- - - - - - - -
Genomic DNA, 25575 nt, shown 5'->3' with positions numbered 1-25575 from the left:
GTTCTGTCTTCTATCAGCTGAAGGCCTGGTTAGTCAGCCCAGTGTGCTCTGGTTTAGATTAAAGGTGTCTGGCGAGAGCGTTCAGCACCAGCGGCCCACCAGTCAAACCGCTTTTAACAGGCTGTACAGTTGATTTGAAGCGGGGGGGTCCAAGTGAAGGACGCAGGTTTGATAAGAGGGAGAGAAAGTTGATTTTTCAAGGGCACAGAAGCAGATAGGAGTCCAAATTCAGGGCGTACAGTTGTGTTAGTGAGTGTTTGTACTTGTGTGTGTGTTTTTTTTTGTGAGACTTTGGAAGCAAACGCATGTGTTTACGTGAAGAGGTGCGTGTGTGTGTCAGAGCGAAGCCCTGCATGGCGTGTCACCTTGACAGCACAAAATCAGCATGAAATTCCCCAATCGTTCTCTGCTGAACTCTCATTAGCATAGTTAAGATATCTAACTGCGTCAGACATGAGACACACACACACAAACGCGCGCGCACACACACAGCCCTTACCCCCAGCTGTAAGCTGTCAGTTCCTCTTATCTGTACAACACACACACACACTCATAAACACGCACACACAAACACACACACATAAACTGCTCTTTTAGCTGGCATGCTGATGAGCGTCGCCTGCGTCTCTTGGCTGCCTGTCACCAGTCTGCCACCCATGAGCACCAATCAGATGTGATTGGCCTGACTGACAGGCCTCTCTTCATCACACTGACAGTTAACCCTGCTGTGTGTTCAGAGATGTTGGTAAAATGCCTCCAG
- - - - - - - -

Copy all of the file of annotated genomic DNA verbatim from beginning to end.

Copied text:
Genomic DNA, 25575 nt, shown 5'->3' with positions numbered 1-25575 from the left:
GTTCTGTCTTCTATCAGCTGAAGGCCTGGTTAGTCAGCCCAGTGTGCTCTGGTTTAGATTAAAGGTGTCTGGCGAGAGCGTTCAGCACCAGCGGCCCACCAGTCAAACCGCTTTTAACAGGCTGTACAGTTGATTTGAAGCGGGGGGGTCCAAGTGAAGGACGCAGGTTTGATAAGAGGGAGAGAAAGTTGATTTTTCAAGGGCACAGAAGCAGATAGGAGTCCAAATTCAGGGCGTACAGTTGTGTTAGTGAGTGTTTGTACTTGTGTGTGTGTTTTTTTTTGTGAGACTTTGGAAGCAAACGCATGTGTTTACGTGAAGAGGTGCGTGTGTGTGTCAGAGCGAAGCCCTGCATGGCGTGTCACCTTGACAGCACAAAATCAGCATGAAATTCCCCAATCGTTCTCTGCTGAACTCTCATTAGCATAGTTAAGATATCTAACTGCGTCAGACATGAGACACACACACACAAACGCGCGCGCACACACACAGCCCTTACCCCCAGCTGTAAGCTGTCAGTTCCTCTTATCTGTACAACACACACACACACTCATAAACACGCACACACAAACACACACACATAAACTGCTCTTTTAGCTGGCATGCTGATGAGCGTCGCCTGCGTCTCTTGGCTGCCTGTCACCAGTCTGCCACCCATGAGCACCAATCAGATGTGATTGGCCTGACTGACAGGCCTCTCTTCATCACACTGACAGTTAACCCTGCTGTGTGTTCAGAGATGTTGGTAAAATGCCTCCAG